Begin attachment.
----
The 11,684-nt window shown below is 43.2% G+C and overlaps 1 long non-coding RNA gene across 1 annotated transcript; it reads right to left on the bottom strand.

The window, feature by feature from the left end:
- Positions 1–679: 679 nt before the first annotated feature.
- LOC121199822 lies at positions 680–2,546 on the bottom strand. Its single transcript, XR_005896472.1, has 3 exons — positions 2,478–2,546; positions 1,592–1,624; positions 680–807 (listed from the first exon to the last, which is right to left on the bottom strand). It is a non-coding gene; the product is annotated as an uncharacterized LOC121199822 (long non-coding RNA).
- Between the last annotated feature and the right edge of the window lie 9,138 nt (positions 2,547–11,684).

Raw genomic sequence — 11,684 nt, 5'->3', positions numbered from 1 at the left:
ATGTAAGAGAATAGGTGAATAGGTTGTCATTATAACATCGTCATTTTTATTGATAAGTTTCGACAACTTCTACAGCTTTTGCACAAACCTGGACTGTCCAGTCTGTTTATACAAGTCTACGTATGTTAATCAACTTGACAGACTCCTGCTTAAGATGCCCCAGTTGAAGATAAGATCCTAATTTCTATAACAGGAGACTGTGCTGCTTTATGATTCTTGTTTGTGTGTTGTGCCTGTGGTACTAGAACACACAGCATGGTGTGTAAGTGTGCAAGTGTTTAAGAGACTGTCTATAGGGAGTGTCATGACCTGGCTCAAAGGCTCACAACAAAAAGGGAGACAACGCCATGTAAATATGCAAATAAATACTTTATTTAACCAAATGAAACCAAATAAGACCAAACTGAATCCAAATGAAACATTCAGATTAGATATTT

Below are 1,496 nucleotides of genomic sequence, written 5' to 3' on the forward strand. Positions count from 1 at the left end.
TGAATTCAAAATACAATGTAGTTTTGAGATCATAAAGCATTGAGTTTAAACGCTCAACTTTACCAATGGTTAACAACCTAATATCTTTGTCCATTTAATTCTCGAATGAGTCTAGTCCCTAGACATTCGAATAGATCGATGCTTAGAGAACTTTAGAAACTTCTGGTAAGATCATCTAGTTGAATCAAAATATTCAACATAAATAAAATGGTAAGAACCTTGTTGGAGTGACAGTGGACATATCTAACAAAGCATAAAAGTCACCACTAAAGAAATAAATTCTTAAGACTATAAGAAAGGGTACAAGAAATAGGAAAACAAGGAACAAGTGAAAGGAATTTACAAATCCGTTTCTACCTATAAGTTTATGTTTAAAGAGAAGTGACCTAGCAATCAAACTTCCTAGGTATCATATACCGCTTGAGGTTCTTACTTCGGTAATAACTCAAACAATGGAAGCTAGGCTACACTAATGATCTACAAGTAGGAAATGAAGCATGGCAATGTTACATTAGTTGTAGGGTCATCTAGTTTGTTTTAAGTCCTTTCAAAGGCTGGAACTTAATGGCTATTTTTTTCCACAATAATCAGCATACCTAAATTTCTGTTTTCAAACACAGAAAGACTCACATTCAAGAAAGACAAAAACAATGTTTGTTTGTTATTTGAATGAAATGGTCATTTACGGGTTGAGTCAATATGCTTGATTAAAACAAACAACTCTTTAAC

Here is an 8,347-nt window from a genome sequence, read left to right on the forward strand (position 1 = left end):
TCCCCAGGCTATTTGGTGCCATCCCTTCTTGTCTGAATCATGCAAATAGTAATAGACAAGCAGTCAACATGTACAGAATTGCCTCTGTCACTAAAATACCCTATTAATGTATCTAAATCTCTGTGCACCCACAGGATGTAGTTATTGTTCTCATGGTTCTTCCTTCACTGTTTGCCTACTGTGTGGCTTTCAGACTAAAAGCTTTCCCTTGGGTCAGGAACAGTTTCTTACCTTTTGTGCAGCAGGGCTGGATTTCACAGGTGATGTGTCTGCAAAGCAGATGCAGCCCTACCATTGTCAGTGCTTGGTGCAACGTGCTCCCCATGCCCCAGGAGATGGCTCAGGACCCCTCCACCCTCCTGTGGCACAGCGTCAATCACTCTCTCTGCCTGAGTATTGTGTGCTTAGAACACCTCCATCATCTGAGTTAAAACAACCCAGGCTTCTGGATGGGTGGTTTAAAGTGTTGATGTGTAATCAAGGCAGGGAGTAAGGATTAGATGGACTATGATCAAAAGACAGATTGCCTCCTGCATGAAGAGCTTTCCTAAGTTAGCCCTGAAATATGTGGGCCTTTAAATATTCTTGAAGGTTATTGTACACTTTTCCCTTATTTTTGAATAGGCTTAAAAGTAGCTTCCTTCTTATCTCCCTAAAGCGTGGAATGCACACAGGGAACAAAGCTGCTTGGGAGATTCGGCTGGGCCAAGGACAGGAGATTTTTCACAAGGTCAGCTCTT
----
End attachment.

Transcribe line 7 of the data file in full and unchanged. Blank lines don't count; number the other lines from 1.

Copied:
ATGTAAGAGAATAGGTGAATAGGTTGTCATTATAACATCGTCATTTTTATTGATAAGTTTCGACAACTTCTACAGCTTTTGCACAAACCTGGACTGTCCAGTCTGTTTATACAAGTCTACGTATGTTAATCAACTTGACAGACTCCTGCTTAAGATGCCCCAGTTGAAGATAAGATCCTAATTTCTATAACAGGAGACTGTGCTGCTTTATGATTCTTGTTTGTGTGTTGTGCCTGTGGTACTAGAACACACAGCATGGTGTGTAAGTGTGCAAGTGTTTAAGAGACTGTCTATAGGGAGTGTCATGACCTGGCTCAAAGGCTCACAACAAAAAGGGAGACAACGCCATGTAAATATGCAAATAAATACTTTATTTAACCAAATGAAACCAAATAAGACCAAACTGAATCCAAATGAAACATTCAGATTAGATATTT